Snowmass Village’s Dave and Barb Peckler named Mardi Gras royalty
Longtime locals crowned king and queen for 40th annual Fat Tuesday celebration
For Dave and Barb Peckler, the title of Mardi Gras King and Queen in Snowmass Village is an honor both flattering and overwhelming.
“It’s like whoa, OK, big shoes to fill,” Barb said in a joint interview with Dave at Town Hall last week.
The two longtime town employees — Barb is the court clerk and office manager; Dave is the transportation director — are now in the company of a list of Fat Tuesday royalty that includes town mainstays like former town clerk Rhonda Coxon (2009), former Mayor Markey Butler (2013), the town’s first housing director Joe Coffey (2016) and frontline workers Scott Arthur and Nell Strijbos-Arthur (2021).
Big shoes, yes, but the Pecklers have certainly put in the time and effort to make them fit. Barb and Dave have been a part of the Snowmass Village community for more than four decades and have been a couple for nearly as long.
They met at The Stonebridge Inn around 1982. Barb worked at the hotel, which booked some promotional raft trips; Dave was a raft guide leading those trips.
Barb certainly made an impact when they first spent time together on a springtime employee raft trip along the upper Roaring Fork River, the couple joked.
“We were doing a trip down the upper Roaring Fork and the boat was not a self baler — we had a bail bucket to empty the boat of water, and I’m trying to row a boat that’s full of water and all this and I look over and Barb’s got her feet in the bucket,” David said.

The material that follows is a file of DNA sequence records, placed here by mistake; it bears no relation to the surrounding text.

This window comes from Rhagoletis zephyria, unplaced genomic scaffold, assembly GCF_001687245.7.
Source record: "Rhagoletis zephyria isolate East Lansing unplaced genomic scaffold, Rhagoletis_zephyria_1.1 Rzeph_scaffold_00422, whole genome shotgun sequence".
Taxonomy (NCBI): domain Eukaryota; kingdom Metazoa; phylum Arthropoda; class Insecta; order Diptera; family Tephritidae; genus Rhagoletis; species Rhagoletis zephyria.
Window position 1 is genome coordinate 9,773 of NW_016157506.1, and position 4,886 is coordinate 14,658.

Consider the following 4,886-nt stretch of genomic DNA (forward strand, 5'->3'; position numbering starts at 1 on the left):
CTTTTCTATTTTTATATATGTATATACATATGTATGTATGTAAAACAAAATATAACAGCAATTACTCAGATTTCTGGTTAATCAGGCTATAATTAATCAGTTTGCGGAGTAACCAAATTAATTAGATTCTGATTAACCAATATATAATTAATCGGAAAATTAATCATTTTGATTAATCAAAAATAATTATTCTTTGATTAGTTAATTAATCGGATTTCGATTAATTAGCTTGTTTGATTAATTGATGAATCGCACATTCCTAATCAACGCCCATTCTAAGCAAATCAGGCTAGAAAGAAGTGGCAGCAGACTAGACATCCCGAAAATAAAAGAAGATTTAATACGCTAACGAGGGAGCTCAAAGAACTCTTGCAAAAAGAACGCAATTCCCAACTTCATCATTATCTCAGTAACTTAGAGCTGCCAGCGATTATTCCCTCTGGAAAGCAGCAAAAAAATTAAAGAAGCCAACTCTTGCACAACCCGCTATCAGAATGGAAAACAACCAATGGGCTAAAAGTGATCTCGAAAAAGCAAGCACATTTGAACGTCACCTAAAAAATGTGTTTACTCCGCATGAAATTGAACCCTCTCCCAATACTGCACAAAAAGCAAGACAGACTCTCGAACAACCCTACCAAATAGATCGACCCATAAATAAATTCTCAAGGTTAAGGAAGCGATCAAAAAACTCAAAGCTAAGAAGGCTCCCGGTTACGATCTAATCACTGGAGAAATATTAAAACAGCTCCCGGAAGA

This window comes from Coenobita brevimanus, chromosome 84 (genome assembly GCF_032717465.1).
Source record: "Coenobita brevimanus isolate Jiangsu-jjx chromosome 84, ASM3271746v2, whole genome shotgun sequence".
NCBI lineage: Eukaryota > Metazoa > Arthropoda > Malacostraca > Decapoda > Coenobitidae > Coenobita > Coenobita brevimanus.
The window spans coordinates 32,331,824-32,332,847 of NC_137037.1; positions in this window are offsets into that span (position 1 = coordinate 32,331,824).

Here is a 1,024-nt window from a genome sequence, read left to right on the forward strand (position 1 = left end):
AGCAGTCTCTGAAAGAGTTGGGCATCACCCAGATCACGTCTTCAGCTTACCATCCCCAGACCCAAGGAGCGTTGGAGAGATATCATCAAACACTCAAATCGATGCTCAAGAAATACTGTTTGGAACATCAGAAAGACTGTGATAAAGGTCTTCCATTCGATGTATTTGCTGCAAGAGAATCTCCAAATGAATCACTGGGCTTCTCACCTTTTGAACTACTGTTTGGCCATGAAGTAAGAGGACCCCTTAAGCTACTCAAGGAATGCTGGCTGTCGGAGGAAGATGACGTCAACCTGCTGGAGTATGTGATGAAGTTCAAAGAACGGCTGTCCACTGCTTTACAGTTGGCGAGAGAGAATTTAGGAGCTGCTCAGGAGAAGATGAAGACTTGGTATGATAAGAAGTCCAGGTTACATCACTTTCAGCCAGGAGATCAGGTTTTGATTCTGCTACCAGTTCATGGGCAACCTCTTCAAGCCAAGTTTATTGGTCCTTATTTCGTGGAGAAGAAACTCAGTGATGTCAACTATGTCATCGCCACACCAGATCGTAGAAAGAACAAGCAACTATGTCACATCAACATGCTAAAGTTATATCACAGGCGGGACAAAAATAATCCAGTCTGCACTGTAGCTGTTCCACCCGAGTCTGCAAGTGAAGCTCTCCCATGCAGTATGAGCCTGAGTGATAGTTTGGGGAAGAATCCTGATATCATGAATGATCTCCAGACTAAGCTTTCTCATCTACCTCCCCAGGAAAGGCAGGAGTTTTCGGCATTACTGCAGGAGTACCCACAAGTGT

(Barb, in her own defense, noted that this was pre-wetsuit-and-booties era and the water was “ice cold” — all the more so in sitting in water while wearing soaking-wet sneakers.)
“I left a lasting impression,” Barb said.
Four decades later, that much is clear. The Pecklers have stuck together, and stuck with Snowmass, too.
They’ve seen the town grow, and change, too, as more development cropped up and more local workers started to commute from downvalley communities.
“The environment and the people” have kept them here for the long haul, Barb said. “You have so many endless (opportunities) — we’re both super outdoorsy people and the endless choices you have for outdoor activities, and then the people we met … to this day are still our family.”
(Case in point: When they got married at the Timbermill, the town was so tight-knit that they decided to invite the entire population of Snowmass Village rather than curate a guest list.)
“When you say small town, that’s how small it was,” Dave said.
Mardi Gras, too, has changed over the years. Gone are the days of the parade on the Snowmass Mall and a rowdier Fat Tuesday crowd, the Pecklers noted, but still, some long running events and traditions like the Mother of All Ascensions uphill race continue.
“It’s going to take a while to build back up to it. … It’s evolving,” Barb said.
But it also looks to be making a comeback, she said, especially with Mardi Gras marking the “first big party” without pandemic restrictions in place.
“It’s going to be interesting,” Barb said. “I think that … people are going to go crazy, because they can get together.”
“I think it’s going to be a big celebration,” she added.
The newly minted royalty will preside over a bead toss at Snowmass Base Village on Tuesday afternoon in conjunction with the town’s Mardi Gras festivities.
Music begins at 2:30 p.m. followed by the bead toss at 3:15 p.m. The Dip, a pop, rhythm and blues band from Seattle, will take the stage from 3:30-5 p.m. for the Bud Light HiFi Concert.
A fireworks display over Fanny Hill is scheduled for 9 p.m.
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